15. Paul saw how this religion of shame was spreading like wildfire throughout Judea, Samaria, Galilee, the Transjordan, and even into Syria.

16. Paul saw scores if not hundreds of Christians willing to be tortured and even killed for their belief. I’m sure Paul also believed that “no one would die for a lie”.

 17. Saul/Paul would have also known that the witness of women in the first century was not accepted in court, so the fact that Christians were using women as the first witnesses in their story should have weighed heavily in favor of the truthfulness of their story in Saul’s mind, right?

Obviously not.

Saul still needed a personal appearance from Jesus (in a “heavenly vision”) to believe this tale. All this “cumulative” evidence did not sway him, including women being used as the first witnesses to the empty tomb.

Saul/Paul had all this evidence. Paul had the very same evidence that Nick has presented to me, and more, as some of the evidence he saw with his own two eyes and Paul was much closer in time to the events in dispute. So Paul had the same evidence that Nick and his Christian friends berate me for being so closed-minded, so prejudiced, (and so ignorant) for not believing…but…the exact same evidence Paul had, and more…yet Saul of Tarsus did not believe!!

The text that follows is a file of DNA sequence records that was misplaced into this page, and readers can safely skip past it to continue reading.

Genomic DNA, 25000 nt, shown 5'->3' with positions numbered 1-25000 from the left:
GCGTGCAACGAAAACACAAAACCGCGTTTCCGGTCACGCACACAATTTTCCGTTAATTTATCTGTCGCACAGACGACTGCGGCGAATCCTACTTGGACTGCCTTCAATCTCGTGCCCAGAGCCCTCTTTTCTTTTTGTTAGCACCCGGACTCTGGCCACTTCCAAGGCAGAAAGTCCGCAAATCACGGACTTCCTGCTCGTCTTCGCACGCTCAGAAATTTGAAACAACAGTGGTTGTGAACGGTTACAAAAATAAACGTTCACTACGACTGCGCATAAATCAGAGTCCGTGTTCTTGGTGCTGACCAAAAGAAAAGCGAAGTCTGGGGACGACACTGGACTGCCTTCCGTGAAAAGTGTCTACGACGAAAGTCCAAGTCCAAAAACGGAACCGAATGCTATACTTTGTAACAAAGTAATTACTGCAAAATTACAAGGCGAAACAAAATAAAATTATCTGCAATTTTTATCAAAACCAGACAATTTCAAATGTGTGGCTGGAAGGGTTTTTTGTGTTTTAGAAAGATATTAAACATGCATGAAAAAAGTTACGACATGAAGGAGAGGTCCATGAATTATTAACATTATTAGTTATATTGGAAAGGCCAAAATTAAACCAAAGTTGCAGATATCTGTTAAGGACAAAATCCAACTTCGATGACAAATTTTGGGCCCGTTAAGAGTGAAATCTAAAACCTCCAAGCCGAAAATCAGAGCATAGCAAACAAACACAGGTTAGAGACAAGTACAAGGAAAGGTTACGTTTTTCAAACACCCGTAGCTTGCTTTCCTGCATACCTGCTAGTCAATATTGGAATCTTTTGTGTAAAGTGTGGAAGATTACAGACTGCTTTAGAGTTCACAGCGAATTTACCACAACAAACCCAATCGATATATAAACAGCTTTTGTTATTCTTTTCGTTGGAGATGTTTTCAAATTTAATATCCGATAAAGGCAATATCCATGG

Saul/Paul did not believe in Jesus as the Son of God, as God, until Jesus made a personal appearance to him on the Damascus Road, and, blinded him, finally giving him back his sight three days later. Then, and only then, did Paul believe.

So Nick asks what kind of evidence I would require to believe in the Resurrection of Jesus. Here is my answer: I want the same quality and quantity of evidence that the Eleven Apostles and Paul required before they believed!

1. I want to see with my own two eyes Jesus’ walking/talking dead-but-reanimated superhero-body, including the nail holes and the sword wound.

2. I want to touch his body to make sure I am not hallucinating.

3. I want to watch him eat broiled fish.

4. I want to be blinded for three days, to regain my sight only when a church elder says a prayer for me.

5. Finally, I want the reanimated Jesus to use his supernatural powers on my brain, “opening my mind”, so that there is no doubt left in my mind as to the truth of the Christian claims of the reanimation of a dead first century Jewish prophet as God Almighty, Creator of Heaven and Earth. If this was the quality of evidence required by the eleven Apostles and Paul to believe, then why shouldn’t I demand the very same??